What exactly are these editorial writers expecting to happen if Corbyn becomes Prime Minister? Shouldn’t it be possible to imagine it? Is there some hidden anti-Jewish manifesto in Corbyn’s back pocket that only they have seen? Their language suggests they expect immediate discriminatory laws against Jews to be enacted by a Corbyn government or, at the very least, a hostile environment against Jews to be created across the country.

Speaking at a formal dinner of the Board of Deputies of British Jews on November 4 the Board’s President, Marie van de Zyl, also hinted at the dark consequences of a Corbyn victory by saying the Board was “preparing for all scenarios.”

What kind of “scenarios” is the Board preparing for? It’s never made clear because it makes no sense. But a feeling of impending doom is created and left hanging in the air.

The Guardian columnist, Jonathan Freedland, who’s been a prominent left of centre critic of Corbyn since his election, wove the same mood of dread and anxiety in a recent article in which he repeated the now well-worn (and well-refuted) allegations against Corbyn:

“I understand that to many, all this will sound overwrought. I’m afraid that Jewish history has made us that way, prone to imagining the worst. We look at our usually sparse family trees and we can pick out the pessimists, those who panicked and got out. It was they who left their mark on us. You see, the optimists, those who assumed things would work out for the best, they never made it out in time.”

It sounds “overwrought” because it is overwrought. But worse still, it’s feeding a moral panic across the nation and stoking fear in Jewish homes without a credible threat being presented.

But the Jewish establishment’s campaign against Jeremy Corbyn has never been only about convincing British Jews not to vote Labour.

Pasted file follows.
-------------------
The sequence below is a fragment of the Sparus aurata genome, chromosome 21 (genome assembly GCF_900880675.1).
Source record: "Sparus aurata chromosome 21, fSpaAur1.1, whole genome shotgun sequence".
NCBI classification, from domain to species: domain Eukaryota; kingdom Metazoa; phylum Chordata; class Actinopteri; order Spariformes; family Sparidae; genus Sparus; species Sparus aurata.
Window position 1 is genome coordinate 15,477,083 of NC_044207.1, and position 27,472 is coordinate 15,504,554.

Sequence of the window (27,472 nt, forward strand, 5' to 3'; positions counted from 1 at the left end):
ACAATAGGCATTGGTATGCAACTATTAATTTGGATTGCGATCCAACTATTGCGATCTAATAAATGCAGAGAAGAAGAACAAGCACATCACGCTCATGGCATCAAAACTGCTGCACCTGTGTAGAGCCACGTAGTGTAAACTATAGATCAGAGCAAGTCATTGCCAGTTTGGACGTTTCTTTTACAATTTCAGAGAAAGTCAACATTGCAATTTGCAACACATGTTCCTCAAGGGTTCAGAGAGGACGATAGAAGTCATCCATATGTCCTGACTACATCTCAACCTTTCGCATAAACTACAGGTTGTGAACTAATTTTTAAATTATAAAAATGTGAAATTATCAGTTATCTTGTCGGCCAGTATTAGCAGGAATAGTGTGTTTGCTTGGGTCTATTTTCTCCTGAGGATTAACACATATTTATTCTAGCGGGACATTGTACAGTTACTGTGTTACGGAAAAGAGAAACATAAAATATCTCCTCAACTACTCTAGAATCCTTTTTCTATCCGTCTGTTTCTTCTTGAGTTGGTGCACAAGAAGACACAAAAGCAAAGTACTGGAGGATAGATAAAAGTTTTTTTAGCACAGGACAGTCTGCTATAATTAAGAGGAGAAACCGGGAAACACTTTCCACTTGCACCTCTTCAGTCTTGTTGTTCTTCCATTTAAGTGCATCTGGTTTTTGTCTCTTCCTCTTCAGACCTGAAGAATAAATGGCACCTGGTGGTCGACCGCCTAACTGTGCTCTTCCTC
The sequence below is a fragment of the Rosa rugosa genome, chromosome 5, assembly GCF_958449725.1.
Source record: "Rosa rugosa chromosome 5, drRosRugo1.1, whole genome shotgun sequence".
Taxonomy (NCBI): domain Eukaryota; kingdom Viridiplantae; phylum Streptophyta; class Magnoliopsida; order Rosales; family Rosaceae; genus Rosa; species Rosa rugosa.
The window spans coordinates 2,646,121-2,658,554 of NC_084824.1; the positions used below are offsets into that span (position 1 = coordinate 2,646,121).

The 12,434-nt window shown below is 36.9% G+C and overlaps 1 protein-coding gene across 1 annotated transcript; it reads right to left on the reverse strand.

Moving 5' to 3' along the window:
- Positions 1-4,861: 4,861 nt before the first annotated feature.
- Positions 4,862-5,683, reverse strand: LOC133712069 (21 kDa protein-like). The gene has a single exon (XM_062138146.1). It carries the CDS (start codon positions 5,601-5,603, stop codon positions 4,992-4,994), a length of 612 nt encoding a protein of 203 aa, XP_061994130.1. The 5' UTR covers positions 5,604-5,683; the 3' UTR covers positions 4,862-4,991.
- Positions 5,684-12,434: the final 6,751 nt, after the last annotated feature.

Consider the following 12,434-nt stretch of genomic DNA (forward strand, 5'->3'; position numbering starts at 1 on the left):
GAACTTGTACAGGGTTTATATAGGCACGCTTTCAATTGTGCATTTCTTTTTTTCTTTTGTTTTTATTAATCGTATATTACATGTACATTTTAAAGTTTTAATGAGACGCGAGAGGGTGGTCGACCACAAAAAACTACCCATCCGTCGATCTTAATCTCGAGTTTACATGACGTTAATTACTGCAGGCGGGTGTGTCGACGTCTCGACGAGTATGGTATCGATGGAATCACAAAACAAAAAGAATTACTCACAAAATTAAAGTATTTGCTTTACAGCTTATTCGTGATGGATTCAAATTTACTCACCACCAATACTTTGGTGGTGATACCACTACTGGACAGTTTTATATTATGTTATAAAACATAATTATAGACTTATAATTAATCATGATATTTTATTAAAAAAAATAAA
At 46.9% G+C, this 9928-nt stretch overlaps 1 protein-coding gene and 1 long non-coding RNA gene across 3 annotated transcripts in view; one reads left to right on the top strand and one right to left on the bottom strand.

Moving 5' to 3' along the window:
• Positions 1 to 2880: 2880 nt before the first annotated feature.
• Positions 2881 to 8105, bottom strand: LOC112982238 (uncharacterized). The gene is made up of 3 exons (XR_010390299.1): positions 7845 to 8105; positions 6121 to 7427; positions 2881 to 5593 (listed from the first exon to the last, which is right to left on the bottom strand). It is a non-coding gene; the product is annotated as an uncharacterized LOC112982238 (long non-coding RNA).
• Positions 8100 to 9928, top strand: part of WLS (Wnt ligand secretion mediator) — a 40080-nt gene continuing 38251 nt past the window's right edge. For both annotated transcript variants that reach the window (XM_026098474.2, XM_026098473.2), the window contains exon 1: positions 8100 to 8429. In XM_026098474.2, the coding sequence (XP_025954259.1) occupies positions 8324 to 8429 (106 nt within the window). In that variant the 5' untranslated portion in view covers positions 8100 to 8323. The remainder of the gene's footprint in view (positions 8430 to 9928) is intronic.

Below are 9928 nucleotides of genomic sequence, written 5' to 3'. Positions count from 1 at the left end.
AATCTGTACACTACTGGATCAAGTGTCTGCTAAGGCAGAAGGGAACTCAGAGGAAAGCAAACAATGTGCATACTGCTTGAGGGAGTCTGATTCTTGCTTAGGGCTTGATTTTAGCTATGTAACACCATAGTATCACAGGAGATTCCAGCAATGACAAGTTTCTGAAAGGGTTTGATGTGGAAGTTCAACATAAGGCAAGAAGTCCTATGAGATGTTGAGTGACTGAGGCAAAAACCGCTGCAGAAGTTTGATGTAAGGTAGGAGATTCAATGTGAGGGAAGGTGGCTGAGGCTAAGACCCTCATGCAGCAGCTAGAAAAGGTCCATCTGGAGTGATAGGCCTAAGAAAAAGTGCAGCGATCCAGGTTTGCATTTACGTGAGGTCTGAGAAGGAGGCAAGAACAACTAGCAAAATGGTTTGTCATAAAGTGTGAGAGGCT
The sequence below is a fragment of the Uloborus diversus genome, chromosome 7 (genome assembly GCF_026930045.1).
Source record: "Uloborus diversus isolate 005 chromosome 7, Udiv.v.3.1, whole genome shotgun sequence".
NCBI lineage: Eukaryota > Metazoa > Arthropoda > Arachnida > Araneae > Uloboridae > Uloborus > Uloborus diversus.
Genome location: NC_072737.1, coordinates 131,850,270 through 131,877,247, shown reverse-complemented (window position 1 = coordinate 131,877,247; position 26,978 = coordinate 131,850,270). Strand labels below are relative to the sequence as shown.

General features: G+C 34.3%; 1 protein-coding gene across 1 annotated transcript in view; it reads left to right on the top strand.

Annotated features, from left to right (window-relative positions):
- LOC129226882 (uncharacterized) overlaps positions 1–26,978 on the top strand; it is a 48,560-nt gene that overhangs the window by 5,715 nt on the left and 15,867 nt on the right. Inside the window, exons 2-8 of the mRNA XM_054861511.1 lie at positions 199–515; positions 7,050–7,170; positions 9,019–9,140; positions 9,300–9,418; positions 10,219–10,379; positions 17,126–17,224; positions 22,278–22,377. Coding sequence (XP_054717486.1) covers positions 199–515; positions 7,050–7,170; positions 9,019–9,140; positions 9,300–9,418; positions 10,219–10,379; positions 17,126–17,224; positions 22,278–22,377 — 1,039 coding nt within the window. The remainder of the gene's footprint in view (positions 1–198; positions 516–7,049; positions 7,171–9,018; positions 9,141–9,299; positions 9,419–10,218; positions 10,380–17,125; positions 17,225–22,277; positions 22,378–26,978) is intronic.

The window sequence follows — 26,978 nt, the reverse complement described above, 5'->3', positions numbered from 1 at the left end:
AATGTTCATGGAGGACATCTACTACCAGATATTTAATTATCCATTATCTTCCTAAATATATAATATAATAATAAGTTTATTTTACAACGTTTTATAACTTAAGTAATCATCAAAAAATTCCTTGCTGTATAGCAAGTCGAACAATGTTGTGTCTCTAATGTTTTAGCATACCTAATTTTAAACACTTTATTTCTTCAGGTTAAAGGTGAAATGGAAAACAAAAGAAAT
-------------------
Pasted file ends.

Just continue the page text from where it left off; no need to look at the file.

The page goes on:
The number of Jewish voters in the UK is tiny. Including adults and children, we make up only 0.5% of the population. There are only a handful of constituencies, mostly in North London, where Jewish votes (assuming they are cast uniformly) could make a decisive difference to the outcome. In any case, the majority of Jews stopped voting Labour long before Corbyn became leader. That’s to do with the economic and social advancement that most Jews in Britain have achieved. Until recently, it’s had nothing to do with Corbyn or antisemitism.

So branding Corbyn as antisemitic has always been about influencing the wider UK electorate. And it may well have succeeded. A poll carried out in April 2019 reported that 55% of respondents agreed with the statement that Mr Corbyn’s “failure to tackle anti-semitism within his own party shows he is unfit to be prime minister”.

Conservative supporting national newspapers, in particular the Daily Mail, The Times, The Telegraph, The Express, have all been enthusiastic amplifiers of the ‘Corbyn is antisemitic’ narrative. Neither these national newspapers nor the more liberal Guardian or the BBC, have shown much interest in seriously interrogating, let along challenging the allegations. The case against our mainstream media in its handling of the Labour antisemitism saga has been well established by media analysts and antisemitism experts in the book ‘Bad News for Labour’ published last month.

Meanwhile, the pro-Remain Liberal Democrats’ leader, Jo Swinson, speaking at her party’s election campaign launch on November 5 came up with the most peculiar, contorted and self-serving framing of the antisemitism accusation I’ve seen so far: